Just got back from another trip to Le Domaine Shannon. After 2 trips in July and August to Lac Wahoo last summer, I decided to try it again in early June, as I had never been there during June in the past. With none of my boys being available to come along, I invited my long time friend Jimmy to come along. Luckily for me, he accepted my invite, and I was happy to have a top caliber fisherman such as Jimmy join me in chasing those elusive, trophy sized Northern pike.
After breaking camp on Sunday morning, we hit the lake around noon. Weather was unseasonably hot, near the 30 degrees C mark. Calm enough for topwater fishing, I tied on my trusted Zara spook. Sure enough, I hooked a couple fish in my first few casts, the second one being the larger of the two.
I was happy to have broken the ice, and surprised to have landed a pike that size so quickly, as Lac Wahoo is notorious for having crazy numbers of tiny pike. Sure enough, that was mainly what we caught for most of the afternoon, at which point point we headed to shore for a snack and break from fishing.
Before heading out on the lake for the evening bite, I took Jimmy to on of my shore fishing spots nearby. The spot has always paid off with some decent pike, and more recently with the occasional keeper sized walleyes that make for tasty shore lunches.
Sure enough, the spot paid off, and I hooked back to back pike, this one being the bigger ones of the two.
Unfortunately, the wind was way to strong to properly fish my evening topwater spot on the lake. We managed some more smaller pike casting spoons and spinnerbaits, before the hoards of nasty black flies chased us off the lake about 1/2 hour before dark.
The following morning, I woke up to winds blowing at gale force. Casting and boat control was very tough, so were spent much of the day trolling at various depths, none of which produced much. We managed a few very small fish casting in the few sheltered bays and creeks, but nothing exciting or consistent. No chance at topwater fishing all day, I hoped for better the following day.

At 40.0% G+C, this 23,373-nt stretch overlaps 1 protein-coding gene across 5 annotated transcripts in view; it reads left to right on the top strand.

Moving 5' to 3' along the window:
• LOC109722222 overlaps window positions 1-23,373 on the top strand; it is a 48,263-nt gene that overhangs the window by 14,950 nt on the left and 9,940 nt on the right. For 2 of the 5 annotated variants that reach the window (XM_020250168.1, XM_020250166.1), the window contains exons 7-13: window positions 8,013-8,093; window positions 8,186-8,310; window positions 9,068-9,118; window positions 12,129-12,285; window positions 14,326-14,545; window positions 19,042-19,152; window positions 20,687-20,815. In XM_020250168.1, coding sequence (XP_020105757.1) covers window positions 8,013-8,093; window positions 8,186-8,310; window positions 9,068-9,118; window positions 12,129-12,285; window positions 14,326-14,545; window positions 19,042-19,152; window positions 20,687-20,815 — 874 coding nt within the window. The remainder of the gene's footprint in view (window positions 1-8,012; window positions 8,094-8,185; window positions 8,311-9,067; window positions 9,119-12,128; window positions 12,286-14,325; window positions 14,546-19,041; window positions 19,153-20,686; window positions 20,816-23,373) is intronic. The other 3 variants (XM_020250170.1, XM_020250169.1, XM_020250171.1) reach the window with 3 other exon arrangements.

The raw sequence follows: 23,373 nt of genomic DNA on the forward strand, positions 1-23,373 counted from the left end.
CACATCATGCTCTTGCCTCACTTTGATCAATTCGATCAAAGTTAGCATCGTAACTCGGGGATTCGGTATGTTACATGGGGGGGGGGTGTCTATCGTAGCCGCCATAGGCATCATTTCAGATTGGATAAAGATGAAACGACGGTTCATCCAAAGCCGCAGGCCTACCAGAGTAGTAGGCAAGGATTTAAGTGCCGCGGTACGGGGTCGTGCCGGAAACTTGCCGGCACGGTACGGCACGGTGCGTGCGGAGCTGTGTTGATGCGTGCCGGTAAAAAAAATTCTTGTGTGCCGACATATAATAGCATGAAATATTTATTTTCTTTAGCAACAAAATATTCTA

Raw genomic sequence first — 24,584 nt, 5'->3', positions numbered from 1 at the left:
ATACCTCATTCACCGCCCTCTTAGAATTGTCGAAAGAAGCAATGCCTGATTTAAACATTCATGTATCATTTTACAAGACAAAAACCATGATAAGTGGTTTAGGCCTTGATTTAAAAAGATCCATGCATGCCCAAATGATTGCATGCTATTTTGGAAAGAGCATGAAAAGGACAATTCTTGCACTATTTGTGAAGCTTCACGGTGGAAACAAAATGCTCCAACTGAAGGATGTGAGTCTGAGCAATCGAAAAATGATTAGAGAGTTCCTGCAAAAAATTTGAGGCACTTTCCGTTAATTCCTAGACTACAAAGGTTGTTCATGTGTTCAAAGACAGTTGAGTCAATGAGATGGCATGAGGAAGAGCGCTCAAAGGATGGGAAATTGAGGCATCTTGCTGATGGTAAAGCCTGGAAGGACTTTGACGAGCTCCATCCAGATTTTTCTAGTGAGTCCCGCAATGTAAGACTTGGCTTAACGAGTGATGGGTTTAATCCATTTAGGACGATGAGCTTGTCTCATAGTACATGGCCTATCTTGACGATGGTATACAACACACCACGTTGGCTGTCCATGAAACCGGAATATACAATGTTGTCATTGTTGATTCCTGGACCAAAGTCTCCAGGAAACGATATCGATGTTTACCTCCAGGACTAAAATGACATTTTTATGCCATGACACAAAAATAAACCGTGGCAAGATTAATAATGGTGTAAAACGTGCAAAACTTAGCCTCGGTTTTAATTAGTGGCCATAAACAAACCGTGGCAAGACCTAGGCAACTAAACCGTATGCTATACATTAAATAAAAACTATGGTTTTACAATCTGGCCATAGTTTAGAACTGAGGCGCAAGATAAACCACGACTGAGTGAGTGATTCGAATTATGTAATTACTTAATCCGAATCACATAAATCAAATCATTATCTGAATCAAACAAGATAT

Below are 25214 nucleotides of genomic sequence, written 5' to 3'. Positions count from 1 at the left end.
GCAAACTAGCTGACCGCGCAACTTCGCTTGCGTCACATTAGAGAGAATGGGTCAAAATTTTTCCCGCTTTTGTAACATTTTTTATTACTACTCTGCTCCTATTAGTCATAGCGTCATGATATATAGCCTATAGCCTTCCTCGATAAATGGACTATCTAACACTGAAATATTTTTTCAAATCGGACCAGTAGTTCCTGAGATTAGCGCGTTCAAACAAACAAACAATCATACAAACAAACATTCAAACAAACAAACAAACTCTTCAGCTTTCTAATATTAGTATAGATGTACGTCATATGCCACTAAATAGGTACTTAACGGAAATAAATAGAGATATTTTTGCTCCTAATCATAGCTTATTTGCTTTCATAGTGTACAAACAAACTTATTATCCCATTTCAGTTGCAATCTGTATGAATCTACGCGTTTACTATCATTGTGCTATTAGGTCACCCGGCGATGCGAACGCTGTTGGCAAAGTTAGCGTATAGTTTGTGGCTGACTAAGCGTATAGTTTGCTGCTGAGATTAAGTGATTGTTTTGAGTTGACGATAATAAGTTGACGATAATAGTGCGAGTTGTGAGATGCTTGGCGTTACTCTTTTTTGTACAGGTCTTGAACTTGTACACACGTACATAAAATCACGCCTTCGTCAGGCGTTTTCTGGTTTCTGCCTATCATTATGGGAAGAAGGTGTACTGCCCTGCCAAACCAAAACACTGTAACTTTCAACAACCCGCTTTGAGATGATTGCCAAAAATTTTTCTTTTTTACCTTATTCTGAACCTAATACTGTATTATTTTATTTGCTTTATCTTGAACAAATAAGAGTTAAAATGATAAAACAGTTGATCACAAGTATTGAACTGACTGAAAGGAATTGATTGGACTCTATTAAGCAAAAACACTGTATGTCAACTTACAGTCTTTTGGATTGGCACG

I was up bright and early the following morning, and glad to see the wind had died down, the mirror like surface of the lake was exactly what I had hoped for. Headed to my prime topwater casting spot, Jimmy and I managed to get many hits on our surface lures, but many of them the closed mouthed hits that drove us insane. Still, we managed to hook one of 2 of every 10 hits, but none we of any interesting sizes.
After brunch, we fished my shore spot, and I was rewarded with the first walleye of the trip, which made for a tasty dinner.
Back on the lake, we decided to visually troll the shoreline in 2-4 feet using spinnerbaits. Move paid off, we landed good numbers of small pike. Jimmy was wondering where the big ones were hiding, so when I landed this smaller one with some big gashes around the mid section, we knew we had been trolling the right depth.
Again, nothing sizeable, but good numbers, about 35 pike landed throughout the day, despite the North wind piking up enough to ruin any chances at an evening topwater bite.
By Wednesday morning, a cold front had dropped the temperature significantly, we we out in our warmest clothing fishing in cold weather with strong North winds. Fish was OK, but sizes were smaller than ever, with baby pike hitting various 4-5 inches lures.
We nicknamed it "day of the dinks".
Finally, I hooked into a decent pike by mid afternoon, after being driven crazy by constant follows and nips at out lures without much hookups.
Jimmy eventually hooked into our first big pike of the trip, but unfortunately it came off just as he got it boatside. I didn't see it, but Jimmy was shocked at the pike's girth, as the big females in Lac Wahoo seem to have the largest girth ratios I've ever encountered.
Before heading out for the evening bite, I managed another keeper sized walleye fishing from shore.